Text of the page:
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Today: A bourguignon you can make when you get home from work tonight (or anytime at all).
It just isn't fair, in the long, dark weeknights of winter, that boeuf bourguignon can't reasonably happen when you get home from work, wind-whipped and blue.
Or can it?
Clotilde Dusoulier, translator of Ginette Mathiot's I Know How to Cook, has pointed out that these aren't the stews anyone is making at home in the hills of Burgundy, but even Mathiot's excellent, humble version will not be ready before you have starved your family.
But Deb Perelman, of the internet's favorite food blog and the brand new Smitten Kitchen Cookbook, has designed a version that will do everything a bourguignon needs to do, and will do it in time for dinner tonight. There is no beef in it. You won't care.
As Perelman told me, "I was really looking closely at Julia Child's Beef Bourguignon (one of my mom's go-to dishes, still) and tried to include as many matching cooking processes as made sense to coax the mushrooms into as much stewy beefiness as possible."
Vegetarians (and friends of vegetarians) will like it because it's a celebratory meatless main dish, one that honors vegetables and the people who eat them, without a scrap of meat. (Perelman's new book has a whole chapter of these thoughtful mains for vegetarians, because she used to be one of them.)
I am not a vegetarian. I like it because it's a bourguignon you can make on a weeknight. Or whenever. Where's the boeuf? Who cares?
There's a fair amount of chopping and slicing up front, but by the time you start cooking, you're nearly done, and it will feel like a dance where you know all the moves.
First you sear the pearl onions and mushrooms -- take your pick: cremini is cuter, portobello more steak-like. With my medium-sized Dutch oven, I like to do this in a few batches so they can sizzle without steaming -- plus this builds up a good layer of toasty mushroom residue to deglaze later.
Next you scoop the mushrooms and baby onions out and set them aside so they don't cook down too much during the parade of other vegetables. They're doing the work of beef and mushrooms both, so you want to make sure they don't melt into the sauce too much.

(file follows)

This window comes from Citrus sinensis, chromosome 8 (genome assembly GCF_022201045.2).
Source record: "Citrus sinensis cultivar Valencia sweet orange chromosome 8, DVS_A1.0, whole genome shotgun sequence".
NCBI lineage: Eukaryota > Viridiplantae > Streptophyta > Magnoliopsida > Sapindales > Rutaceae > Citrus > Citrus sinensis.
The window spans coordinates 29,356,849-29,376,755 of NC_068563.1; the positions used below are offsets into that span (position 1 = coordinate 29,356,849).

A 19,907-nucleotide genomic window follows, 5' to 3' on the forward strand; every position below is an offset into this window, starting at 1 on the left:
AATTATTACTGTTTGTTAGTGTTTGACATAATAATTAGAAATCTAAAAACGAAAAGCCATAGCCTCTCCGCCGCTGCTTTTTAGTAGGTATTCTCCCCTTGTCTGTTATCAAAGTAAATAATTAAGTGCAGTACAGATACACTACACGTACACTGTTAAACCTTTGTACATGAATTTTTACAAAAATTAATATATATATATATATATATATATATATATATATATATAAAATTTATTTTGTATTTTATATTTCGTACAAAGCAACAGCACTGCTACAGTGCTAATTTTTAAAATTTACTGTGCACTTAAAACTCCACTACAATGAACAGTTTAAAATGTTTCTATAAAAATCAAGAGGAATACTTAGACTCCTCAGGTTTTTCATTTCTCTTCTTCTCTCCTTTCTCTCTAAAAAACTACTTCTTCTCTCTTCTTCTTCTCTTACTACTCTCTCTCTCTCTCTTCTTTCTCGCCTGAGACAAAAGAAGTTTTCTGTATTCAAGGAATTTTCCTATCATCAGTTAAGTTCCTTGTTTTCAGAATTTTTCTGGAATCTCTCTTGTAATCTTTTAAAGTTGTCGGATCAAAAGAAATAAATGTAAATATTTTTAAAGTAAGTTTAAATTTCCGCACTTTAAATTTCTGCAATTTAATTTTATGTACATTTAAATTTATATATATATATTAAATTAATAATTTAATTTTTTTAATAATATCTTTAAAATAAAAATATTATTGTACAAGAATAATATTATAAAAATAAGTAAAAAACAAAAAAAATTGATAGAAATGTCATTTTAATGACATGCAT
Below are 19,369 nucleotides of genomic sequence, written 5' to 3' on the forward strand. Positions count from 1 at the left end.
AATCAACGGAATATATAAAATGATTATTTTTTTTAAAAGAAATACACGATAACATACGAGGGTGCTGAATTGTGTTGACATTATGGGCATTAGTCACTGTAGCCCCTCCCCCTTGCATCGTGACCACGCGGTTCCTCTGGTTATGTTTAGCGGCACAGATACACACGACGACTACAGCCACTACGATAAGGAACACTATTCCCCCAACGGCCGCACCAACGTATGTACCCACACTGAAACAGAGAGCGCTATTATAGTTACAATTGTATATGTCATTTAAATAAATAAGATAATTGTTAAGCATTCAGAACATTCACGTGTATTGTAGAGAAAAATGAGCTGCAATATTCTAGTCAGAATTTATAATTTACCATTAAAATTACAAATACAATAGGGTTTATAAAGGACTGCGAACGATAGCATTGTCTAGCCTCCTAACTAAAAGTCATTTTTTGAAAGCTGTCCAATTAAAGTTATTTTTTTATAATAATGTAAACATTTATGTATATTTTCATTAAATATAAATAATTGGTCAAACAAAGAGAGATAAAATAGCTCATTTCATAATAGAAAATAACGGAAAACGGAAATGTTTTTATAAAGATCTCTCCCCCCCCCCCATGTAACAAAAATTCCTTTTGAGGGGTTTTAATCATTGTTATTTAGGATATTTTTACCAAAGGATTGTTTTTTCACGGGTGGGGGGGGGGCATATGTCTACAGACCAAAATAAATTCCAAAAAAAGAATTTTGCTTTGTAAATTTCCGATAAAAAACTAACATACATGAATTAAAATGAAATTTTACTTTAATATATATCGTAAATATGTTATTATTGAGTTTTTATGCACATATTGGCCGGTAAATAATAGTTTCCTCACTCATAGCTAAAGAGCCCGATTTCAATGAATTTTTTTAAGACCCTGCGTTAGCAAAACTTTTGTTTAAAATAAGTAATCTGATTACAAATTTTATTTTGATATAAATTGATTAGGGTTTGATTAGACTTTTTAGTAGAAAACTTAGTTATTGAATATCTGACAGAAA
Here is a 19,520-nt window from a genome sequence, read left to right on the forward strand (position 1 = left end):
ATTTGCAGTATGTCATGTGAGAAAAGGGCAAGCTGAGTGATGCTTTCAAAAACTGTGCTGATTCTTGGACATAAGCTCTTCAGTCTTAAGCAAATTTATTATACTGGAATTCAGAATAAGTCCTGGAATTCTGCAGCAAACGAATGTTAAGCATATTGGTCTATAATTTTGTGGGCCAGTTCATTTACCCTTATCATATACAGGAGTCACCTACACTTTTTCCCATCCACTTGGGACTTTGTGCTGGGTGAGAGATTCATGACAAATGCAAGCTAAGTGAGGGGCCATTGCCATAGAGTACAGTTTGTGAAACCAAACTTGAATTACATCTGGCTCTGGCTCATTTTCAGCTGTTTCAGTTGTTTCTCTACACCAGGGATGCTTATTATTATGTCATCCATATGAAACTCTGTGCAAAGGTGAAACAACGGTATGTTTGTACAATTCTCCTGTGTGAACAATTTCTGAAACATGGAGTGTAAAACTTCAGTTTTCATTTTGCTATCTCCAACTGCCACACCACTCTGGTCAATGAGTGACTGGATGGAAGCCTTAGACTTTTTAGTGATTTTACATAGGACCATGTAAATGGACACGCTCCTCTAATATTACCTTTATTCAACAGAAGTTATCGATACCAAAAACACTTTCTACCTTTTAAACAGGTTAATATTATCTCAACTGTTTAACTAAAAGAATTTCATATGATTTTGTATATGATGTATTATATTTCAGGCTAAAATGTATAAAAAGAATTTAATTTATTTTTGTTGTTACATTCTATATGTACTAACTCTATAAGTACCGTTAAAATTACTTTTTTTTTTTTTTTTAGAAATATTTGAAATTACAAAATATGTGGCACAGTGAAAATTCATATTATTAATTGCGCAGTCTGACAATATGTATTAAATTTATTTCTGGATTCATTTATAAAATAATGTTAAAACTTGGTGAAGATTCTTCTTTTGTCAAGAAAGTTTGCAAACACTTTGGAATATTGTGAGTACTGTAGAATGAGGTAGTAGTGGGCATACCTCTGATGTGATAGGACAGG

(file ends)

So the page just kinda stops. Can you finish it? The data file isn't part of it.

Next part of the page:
Carrots, onions, thyme. Stir, stir. Garlic, stir. Red wine. Now the mushrooms and pearl onions go back in, with some broth and a knob of tomato paste, to simmer for 20 minutes. (This is a good time to tell someone to go set the table and drop your egg noodles in to boil. Farro or buttered potatoes are equally good.)
Swirl in a little butter and flour paste (a.k.a. beurre manie) and, 10 minutes later, the sauce is richly concentrated, thick, and glossy.
In only 30 minutes of simmer time, you get an amazingly warming and complex stew, thanks to some stand-up red wine, a few aromatics, and our old friend umami. Mushrooms are loaded with it.
In another nontraditional but brilliant move, Perelman serves this with a spoonful of sour cream, which, along with the egg noodles, is a nod to another beefy classic: stroganoff.
She explained, "My cooking influences are neatly divided between Americana/seasonal, French, and Eastern European/Russian. Pretty much whenever I try to stick with one (in this case, French) the other ones sneak in."
Well, sour cream, sneak on in, stay for dinner, tell the boeuf it can come for supper on Saturday, and not before.
Adapted very slightly from The Smitten Kitchen Cookbook (Knopf, 2012)
2 tablespoons olive oil
2 tablespoons butter, softened
2 pounds portobello mushrooms, in 1/4-inch slices (save the stems for another use) (you can use cremini instead, as well)
1/2 carrot, finely diced
1 small yellow onion, finely diced
2 cloves garlic, minced
1 cup full-bodied red wine
2 cups beef or vegetable broth (beef broth is traditional but vegetable to make it vegetarian; it works with either)
2 tablespoons tomato paste
1 teaspoon fresh thyme leaves (1/2 teaspoon dried)
1 1/2 tablespoons all-purpose flour
1 cup pearl onions, peeled (thawed if frozen)
Egg noodles, for serving
Sour cream and chopped chives or parsley, for garnish (optional)
Got a genius recipe to share -- from a classic cookbook, an online source, or anywhere, really? Please send it my way (and tell me what's so smart about it) [email protected]
Photos by Linda Xiao